Kali, the Goddess of Time and Transformation

"The whole Maya is in the Kitchen. 
A kitchen is the best training ground or school for developing
tolerance, endurance,forbearance, mercy, sympathy,
love, adaptability, and the spirit of real Service
for purifying one's heart
and for realizing the Oneness of Life. 
Every aspirant should know how to cook well."

~Swami Sivananda~

The ideal diet for a Yogi is sattvic.  Fresh vegetarian foods full of prana promote a healthy body and mind and make the internal and external practices of Yoga SO much easier!

Swami Vishnudevananda condensed the vast wisdom of yoga into five basic principles
  • Proper Exercise
  • Proper Breathing
  • Proper Relaxation
  • Positive Thinking and Meditation
  • and Proper Diet
You can find lots of yummy recipes from the worldwide Sivananda Yoga community here

If you'd like to serve more vegetarian meals to your family and friends (especially those who think a vegetarian diet is "boring") check out the great nutritional information and tips in this Vegetarian Starter Kit and the extensive collection of recipes at Vegetarian Times Magazine.

In addition to the health benefits of a vegetarian diet, one vegetarian meal a day or one meat-less day a week can help reduce our environmental "food-print"!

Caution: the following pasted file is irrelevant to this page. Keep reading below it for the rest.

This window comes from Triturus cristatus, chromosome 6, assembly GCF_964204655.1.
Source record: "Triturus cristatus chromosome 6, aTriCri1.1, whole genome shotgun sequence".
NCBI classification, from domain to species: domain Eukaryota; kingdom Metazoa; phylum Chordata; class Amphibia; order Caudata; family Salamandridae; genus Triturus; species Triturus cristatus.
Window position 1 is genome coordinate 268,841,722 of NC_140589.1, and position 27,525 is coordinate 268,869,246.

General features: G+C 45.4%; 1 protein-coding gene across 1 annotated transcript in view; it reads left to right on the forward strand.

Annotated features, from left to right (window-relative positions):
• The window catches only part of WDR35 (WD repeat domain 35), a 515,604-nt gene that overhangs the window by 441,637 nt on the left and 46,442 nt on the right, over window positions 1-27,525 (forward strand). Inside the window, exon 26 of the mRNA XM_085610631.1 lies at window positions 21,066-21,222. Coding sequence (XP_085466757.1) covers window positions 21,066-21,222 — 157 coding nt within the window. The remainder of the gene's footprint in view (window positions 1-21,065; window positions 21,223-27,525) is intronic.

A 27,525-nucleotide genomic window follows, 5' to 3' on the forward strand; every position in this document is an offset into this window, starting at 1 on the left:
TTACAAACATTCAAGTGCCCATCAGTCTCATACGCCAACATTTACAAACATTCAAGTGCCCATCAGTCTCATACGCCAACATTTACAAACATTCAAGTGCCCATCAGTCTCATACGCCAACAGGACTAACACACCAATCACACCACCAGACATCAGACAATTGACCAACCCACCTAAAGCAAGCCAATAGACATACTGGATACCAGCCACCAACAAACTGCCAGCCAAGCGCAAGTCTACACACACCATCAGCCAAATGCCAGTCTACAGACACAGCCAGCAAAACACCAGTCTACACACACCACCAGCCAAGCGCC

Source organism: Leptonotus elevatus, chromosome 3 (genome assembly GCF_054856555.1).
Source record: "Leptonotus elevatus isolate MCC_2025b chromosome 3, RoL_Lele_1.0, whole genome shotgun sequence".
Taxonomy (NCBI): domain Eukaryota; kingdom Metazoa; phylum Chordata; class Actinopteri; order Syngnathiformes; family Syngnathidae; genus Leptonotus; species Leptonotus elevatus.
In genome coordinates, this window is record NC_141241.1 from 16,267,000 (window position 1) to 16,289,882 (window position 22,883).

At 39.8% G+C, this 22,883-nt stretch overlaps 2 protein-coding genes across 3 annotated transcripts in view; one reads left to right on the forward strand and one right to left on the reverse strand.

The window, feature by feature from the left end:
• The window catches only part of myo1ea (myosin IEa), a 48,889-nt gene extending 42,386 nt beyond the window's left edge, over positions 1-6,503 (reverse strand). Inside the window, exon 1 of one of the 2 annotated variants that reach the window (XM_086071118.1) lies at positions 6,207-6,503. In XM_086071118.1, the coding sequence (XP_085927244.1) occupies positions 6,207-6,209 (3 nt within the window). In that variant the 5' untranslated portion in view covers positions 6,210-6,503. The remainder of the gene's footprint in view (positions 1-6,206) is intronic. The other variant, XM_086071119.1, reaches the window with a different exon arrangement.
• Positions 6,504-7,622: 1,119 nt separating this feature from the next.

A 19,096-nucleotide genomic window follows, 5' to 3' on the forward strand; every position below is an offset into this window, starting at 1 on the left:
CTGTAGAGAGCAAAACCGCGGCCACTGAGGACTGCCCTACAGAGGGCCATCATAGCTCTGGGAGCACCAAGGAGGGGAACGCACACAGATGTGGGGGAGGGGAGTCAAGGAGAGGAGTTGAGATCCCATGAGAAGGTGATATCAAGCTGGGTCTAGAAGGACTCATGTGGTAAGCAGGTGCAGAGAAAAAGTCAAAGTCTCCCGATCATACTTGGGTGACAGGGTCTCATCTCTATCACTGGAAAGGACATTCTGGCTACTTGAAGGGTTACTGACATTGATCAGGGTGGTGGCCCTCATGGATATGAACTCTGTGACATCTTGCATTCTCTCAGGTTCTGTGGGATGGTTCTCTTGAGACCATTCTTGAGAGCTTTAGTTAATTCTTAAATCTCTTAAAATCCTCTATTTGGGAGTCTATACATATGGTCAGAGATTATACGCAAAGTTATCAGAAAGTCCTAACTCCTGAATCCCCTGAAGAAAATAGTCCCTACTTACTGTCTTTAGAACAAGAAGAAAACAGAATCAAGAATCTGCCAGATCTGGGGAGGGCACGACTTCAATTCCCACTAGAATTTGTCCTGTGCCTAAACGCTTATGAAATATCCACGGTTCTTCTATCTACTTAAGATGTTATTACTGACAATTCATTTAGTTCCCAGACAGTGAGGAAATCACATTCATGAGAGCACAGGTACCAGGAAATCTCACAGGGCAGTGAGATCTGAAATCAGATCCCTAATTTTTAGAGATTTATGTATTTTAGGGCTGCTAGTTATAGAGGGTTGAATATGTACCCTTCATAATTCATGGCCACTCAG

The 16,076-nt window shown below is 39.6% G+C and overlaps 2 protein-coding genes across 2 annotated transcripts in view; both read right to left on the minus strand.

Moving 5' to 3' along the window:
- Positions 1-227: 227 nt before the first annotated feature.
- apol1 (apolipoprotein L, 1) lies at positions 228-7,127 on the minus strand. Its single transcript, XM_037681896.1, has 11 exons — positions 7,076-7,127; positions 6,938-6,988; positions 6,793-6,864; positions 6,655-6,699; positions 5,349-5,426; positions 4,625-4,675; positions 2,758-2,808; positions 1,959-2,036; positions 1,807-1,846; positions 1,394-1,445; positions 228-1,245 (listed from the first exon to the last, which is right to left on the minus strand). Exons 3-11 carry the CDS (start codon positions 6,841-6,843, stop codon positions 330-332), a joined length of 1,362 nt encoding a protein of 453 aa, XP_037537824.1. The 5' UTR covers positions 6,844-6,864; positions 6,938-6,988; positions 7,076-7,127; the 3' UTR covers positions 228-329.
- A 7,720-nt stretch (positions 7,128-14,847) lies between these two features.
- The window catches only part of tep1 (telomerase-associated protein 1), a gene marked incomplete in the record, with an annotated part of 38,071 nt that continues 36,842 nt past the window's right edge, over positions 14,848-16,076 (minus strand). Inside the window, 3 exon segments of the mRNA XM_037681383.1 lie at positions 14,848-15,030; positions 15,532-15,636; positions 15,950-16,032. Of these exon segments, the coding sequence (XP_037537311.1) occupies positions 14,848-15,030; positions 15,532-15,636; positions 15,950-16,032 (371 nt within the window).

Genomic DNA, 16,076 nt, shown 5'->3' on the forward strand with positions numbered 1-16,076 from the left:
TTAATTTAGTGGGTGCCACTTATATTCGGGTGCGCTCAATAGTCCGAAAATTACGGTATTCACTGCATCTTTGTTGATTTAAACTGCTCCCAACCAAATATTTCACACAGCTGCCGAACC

Check out this article from the David Suzuki Foundation on how 96% of Canadians could help the environment by making just a few small changes in their eating habits. 

A vegetarian meal plan can even save you money!  Check out this great post, also from the David Suzuki Foundation called How to Start a Soup Club

We are what we eat. 

When we eat with ahimsa (non-violence to ourselves and others) and gratitude for what we receive; when we offer our food and our thanks before eating, the food becomes Prasad

In short, Prasad is the remnants of offerings which are distributed to the members of the Sangha (spiritual community) at the end of a Puja, Homa, or Satsang

It may instead be flowers or other offerings blessed by the company of the wise, or by a deity, saint or Guru.  They are eaten or worn by the student or devotee to absorb the divine energy, or grace of the blessings. 

Prasad is also a mental condition of clarity and equanimity, as in Yoga Sutra 1.33:

"Maitrikarunamuditupekshanam sukhadukha
 punyapunya vishayanam chitta prasadanam"

"The mind becomes like prasad: sweet, clear and empowered,
when the four infinite thoughts are perfected."

I like to offer fruit, flowers or some sweet prasad at the end of my classes whenever I can, offering my thanks to the students for the sweetness of their company, and the opportunity to share the teachings. 

Here are a few of my original recipes from Kali's Kitchen to enjoy! 

I'll keep adding to the list, so come back and check again soon!